Govt capacitates business consultants to stimulate growth


Bereng Mpaki

THE government recently began a technical training for 20 business consultants to improve enterprise development in the country.

The training, which was organised by the Basotho Enterprise Development Corporation (BEDCO), is meant to upgrade the skills of business consultants to pass on to micro, small and medium enterprises (MSME’s) for a greater impact on the country’s economic development.

The initiative is being implemented under an African Development Bank (AfDB) financed Economic Diversification Support Project – Promoting Enterprise Development (EDSP-PED).

BEDCO enterprise development officer, Tšepo Shava, said the training is meant to upgrade the existing skills of business development service providers (BDSP) to ensure that they provide improved services to facilitate impactful development of MSMEs.

“The training was for business development service providers to equip them with technical skills to increase their capacity to train their own clients who happen to be MSMEs,” Mr Shava said.

“In other words, this is a trainers’ training aimed at capacitating BDSP’s to provide a uniform quality of service to their clients, such that a client will get the same quality of service from any of the 20 trained BDSPs. This is done to support MSMEs to improve its impact on the economic development of the country.”

He explained that the majority of local businesses are “survivalist” micro-enterprises, with the majority of MSMEs having acquired business skills through informal means. He said this limits their potential for growth and expansion opportunities.

He explained that unlike in the past where it seemed as though BEDCO was competing with private BDSPs in equipping MSMEs with business management skills, the organisation is now switching to a facilitator role where it will engage the BDSPs to conduct trainings.

“Today the attendants are learning one of the five modules that address some of the challenges that have been revealed by a research on the BDS ecosystem in the country. They will be taught the other modules that complete the training later this year.”

He said the research also revealed that the BDS market is fragmented and there is a need for better coordination to enable BDSPs to share resources for better impact in assisting MSMEs.

He added that the quality of services by most consultants has been found to be providing generic services with no specialisation.

For her part, the enterprise development manager of the EDSP, Matšepang Polaki, said that promoting enterprise development (PED) also includes business incubation and mentorship. She said this is done to ensure that MSMEs graduate to medium and large enterprises through capacity building of business development services in the country.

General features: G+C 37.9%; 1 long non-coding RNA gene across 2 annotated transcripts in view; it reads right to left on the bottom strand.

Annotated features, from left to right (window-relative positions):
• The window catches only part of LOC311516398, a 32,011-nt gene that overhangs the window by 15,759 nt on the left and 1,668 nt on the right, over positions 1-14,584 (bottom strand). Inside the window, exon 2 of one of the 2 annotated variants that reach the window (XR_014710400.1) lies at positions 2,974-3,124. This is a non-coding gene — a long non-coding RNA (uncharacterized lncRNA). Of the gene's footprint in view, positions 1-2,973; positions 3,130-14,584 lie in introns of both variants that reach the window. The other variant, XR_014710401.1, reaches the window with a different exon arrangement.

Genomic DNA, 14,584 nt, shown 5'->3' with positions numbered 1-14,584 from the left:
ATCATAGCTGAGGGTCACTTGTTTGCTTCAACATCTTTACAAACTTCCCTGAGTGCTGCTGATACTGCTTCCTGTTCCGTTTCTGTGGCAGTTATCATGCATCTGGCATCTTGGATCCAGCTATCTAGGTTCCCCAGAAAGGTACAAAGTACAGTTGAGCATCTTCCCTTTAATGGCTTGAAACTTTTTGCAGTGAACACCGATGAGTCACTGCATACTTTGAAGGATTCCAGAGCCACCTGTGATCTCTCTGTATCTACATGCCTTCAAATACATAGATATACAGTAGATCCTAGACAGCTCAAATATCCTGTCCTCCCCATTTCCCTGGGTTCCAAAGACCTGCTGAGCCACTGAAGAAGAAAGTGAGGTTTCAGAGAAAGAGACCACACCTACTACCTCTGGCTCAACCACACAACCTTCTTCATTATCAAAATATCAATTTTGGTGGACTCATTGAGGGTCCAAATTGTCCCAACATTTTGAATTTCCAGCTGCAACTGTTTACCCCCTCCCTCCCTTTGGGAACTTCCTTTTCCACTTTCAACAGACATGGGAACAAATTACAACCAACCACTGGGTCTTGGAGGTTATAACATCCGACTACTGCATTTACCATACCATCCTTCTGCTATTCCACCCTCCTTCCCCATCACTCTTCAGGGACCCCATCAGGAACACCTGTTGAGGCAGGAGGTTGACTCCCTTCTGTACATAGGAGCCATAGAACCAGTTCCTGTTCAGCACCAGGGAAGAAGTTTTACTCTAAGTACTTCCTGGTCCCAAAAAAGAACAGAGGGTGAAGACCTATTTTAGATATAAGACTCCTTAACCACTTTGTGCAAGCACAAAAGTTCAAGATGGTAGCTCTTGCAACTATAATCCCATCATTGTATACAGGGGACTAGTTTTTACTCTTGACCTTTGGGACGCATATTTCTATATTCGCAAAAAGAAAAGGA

Following completion of this group’s training, 10 of the BDSP trainees will be selected for a pilot engagement where they will train and mentor yet to be identified MSMEs, she said.

She added that these would be selected through a business plan competition with focus on youth and women, where high potential start- ups and existing MSMEs with a direct impact on job creation and the economy will be considered.

She explained that emphasis has been placed on MSMEs because they play a crucial role in employment creation and poverty alleviation.

“The government in its National Strategic Development Plan (NSDP) has identified the private sector as the engine for economic growth and diversification. Within the private sector, emphasis has been placed on the development of MSMEs which indicated that BDSPs have been sidelined in expediting enterprise development in the past.”

One of the workshop trainees, ‘Maneo Seekane from business coaching organisation, StartSmart, said she applied for the training to be equipped with more business training skills to remain relevant and responsive to the needs of her clients.

“It is important for my organisation to remain in touch with the changing needs of the market so that we can deliver the quality of services that add value to the development of MSMEs,” Ms Seekane said.

She indicated that some of the common needs from her clients include market for their products, while others struggle to meet the market requirements.

“Many clients have no idea whether their enterprise is making a profit or loss, which points to the lack of basic business management skills.”

Another trainee, Matšeliso Ranthako, from On-Point Business Services said MSMES often encounter challenges of lack of finance, lack of management skills and lack of business networks.

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